It might have been that France’s sole presidential debate was won by the far left. Jean-Luc Mélenchon, an ultra-socialist member of European parliament, wants to scrap the Fifth Republic and rewrite France’s constitution to enshrine new rights, like abortion access and assisted suicide. Sexagenarian yet scrappy—Bernie Sanders is his American counterpart—he was probably the most eloquent of the debaters on Monday night’s dais. His success was unexpected, given how thoroughly the fumbling presidency of François Hollande has eclipsed the French left as of late.
But the real victor was Emmanuel Macron, the upstart neophyte and former investment banker, running as the pro-European and pro-migration antithesis of populist spitfire Marine Le Pen. Monday’s debate, a grueling three-hour-plus exchange that appeared to air from a repurposed Who Wants to Be a Millionaire? studio, was a chance for Macron and Le Pen, the two mavericks presently shaking up French politics, to at last confront each other. They were joined by the major-party candidates they’ve sidelined in the polls, François Fillon for the center-right Les Républicains and Benoît Hamon for the left-wing Parti Socialiste, along with Mélenchon.
The parallels between Le Pen and Donald Trump were striking from the start, with the former underscoring her commitment to “national sovereignty” and “territorial integrity,” and selecting a familiar punching bag: “I don’t want to be the vice chancellor of Madame Merkel.” It was French carnage wrought by bad hombres, with Le Pen deploring teachers who “go to school afraid of what’s going to happen,” women “forced to wear the veil because we’ve allowed the Islamic fundamentalists to take over” and poverty worse than when Marie Antoinette was beheaded. The National Front leader was aggressive, sniping, feisty and missed no opportunity to juxtapose herself with the monochromatic suits arrayed against her.
She was most in her element on the issue of immigration, saying that France has “nothing to offer” migrants due to its already alarming unemployment and poverty rates. Macron is generally supportive of immigration—he has defended refugees as presenting an “economic opportunity”—but onstage he was more equivocal, saying France needed “a real policy for expelling illegals, people who are undocumented” while also supporting shorter wait times for asylum seekers. Fillon was quick to remind viewers that Macron had been a Merkel booster; he advocated government-enforced migration quotas. Hamon, meanwhile, prattled on about “climate refugees.”
It was over the burkini, of all things, that the friction between Macron and Le Pen at last yielded a spark. Le Pen wants to ban the popular Muslim swimwear and Macron does not, a point she made abundantly clear and which set off Macron. “I don’t need the talent of a ventriloquist,” he said. “My views on the burqini have nothing to do with secularism. It has to do with public order.” Le Pen, he said with heightening animation, wanted to make Muslims “the enemy of the republic.” “I hear people talking about liberty,” Le Pen countered, “and I think we have to have a thought for these young women who can’t dress the way they want to.”
This was a debate shadowed by cracking shibboleths, religious liberty and mass migration and even the continued existence of the Fifth Republic itself. Implicit was an acknowledgement that France, roiled last year by everything from terrorist attacks to soccer riots, cannot continue on its current trajectory, that a mighty heave on the ship wheel is long overdue. For Le Pen, that means replacing the current political class with one that rejects multiculturalism; for Macron, it means ventilating France’s torpid and state-strangled economy; for Mélenchon, it means a Sixth Republic. It’s a curious Overton window, at least to American eyes, one that opaques social issues like abortion, still unsettled in our national dialogue, while admitting seismic changes to the constitution that our lawmakers would never dare suggest, at least not out loud.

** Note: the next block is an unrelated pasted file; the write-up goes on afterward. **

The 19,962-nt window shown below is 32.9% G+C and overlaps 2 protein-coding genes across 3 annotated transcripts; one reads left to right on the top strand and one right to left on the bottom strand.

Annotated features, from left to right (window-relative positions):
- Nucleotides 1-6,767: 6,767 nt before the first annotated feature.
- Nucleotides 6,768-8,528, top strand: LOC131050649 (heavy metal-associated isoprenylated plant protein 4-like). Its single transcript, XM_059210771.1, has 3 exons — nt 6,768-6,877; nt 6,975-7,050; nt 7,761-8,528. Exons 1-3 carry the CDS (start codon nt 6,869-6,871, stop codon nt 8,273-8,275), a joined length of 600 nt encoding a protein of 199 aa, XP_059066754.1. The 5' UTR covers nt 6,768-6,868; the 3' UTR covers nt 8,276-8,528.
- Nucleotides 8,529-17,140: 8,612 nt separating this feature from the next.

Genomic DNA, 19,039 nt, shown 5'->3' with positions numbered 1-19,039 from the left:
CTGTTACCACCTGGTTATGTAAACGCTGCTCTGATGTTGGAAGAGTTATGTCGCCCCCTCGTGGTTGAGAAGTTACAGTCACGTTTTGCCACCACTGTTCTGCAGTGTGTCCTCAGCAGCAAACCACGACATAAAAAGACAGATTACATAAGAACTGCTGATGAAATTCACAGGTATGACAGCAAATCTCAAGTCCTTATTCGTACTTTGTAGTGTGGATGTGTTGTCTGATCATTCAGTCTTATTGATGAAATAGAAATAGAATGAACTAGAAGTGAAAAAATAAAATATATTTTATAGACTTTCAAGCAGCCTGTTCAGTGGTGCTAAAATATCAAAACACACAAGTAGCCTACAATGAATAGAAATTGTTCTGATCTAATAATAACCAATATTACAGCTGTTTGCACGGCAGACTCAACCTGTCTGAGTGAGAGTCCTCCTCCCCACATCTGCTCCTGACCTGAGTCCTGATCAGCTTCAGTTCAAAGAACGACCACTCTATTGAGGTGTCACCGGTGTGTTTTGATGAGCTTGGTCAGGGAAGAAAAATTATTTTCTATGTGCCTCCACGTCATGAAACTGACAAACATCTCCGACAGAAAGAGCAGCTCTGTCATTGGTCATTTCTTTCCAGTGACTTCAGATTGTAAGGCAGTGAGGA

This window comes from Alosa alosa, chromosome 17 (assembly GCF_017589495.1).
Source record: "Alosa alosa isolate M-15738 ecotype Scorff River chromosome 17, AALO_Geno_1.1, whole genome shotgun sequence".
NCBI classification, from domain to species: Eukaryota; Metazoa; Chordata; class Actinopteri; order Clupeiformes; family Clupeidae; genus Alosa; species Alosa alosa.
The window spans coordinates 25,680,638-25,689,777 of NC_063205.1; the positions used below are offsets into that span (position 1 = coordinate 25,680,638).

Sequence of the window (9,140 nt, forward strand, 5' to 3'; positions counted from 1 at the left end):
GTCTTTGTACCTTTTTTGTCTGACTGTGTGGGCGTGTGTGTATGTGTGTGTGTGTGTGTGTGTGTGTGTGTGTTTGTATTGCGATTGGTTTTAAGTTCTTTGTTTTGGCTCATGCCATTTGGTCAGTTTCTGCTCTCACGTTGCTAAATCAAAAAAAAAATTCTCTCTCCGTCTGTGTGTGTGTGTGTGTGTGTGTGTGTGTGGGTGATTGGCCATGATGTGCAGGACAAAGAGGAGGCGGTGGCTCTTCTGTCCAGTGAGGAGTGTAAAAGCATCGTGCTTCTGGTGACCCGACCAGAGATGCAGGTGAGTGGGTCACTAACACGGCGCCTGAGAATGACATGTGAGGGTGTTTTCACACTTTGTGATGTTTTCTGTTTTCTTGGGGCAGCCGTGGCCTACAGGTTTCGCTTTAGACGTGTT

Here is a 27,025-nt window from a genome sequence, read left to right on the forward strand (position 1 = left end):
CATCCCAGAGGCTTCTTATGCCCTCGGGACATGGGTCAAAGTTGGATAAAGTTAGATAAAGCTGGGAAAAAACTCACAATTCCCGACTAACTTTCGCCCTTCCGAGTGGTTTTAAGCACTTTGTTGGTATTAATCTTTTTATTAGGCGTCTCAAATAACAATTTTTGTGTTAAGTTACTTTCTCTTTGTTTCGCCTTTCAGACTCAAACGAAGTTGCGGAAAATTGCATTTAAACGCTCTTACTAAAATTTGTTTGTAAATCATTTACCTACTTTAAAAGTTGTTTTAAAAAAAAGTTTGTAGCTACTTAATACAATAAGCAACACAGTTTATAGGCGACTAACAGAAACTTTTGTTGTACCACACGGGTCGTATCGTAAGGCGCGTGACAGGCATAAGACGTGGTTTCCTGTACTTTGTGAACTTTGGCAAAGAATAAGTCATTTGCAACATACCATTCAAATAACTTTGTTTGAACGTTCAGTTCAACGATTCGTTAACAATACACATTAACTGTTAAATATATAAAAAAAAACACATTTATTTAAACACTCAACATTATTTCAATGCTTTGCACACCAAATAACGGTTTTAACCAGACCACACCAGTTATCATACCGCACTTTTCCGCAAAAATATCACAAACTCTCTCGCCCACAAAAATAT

The only candidate who didn’t come off as a radical on Monday was the guy looking to ax half a million civil servants, François Fillon. A former prime minister, he presented himself as the adult in the room, ducking the repeated barbs from Le Pen, who needs to poach his conservative voters, and dodging the avalanches of crosstalk that submerged the other candidates later in the debate. Early on, he swatted down a Le Pen proposal to hire police, patiently explaining that France was too indebted to spend more on civil servants and recommending instead that officers be reassigned from administrative work. This is how American fiscal conservatives wish Ted Cruz would be: less unctuous, less opportunistic, more statesmanlike and polished.
Alas, Fillon is currently hemorrhaging in the polls thanks to a scandal in which he placed his family members in government sinecures. An Elabe survey that asked viewers who had won the debate showed his Thatcherite elder approach hadn’t concealed the stain, placing him in a tie with Le Pen for third place. Mélenchon came in second, seizing with finality the left-wing standard from Hamon who ranked last. It was Macron who took the gold medal, having assured quizzical French voters that he could play ball with the political veterans and chart the centrist (and perhaps illusory) strait that many of them seek. With Geert Wilders prepping for opposition in the Netherlands, with Macron emerging undented in France, with even Fillon trashing Le Pen’s plan to ditch the euro, European elites have to think they have the populists cornered, at least for now.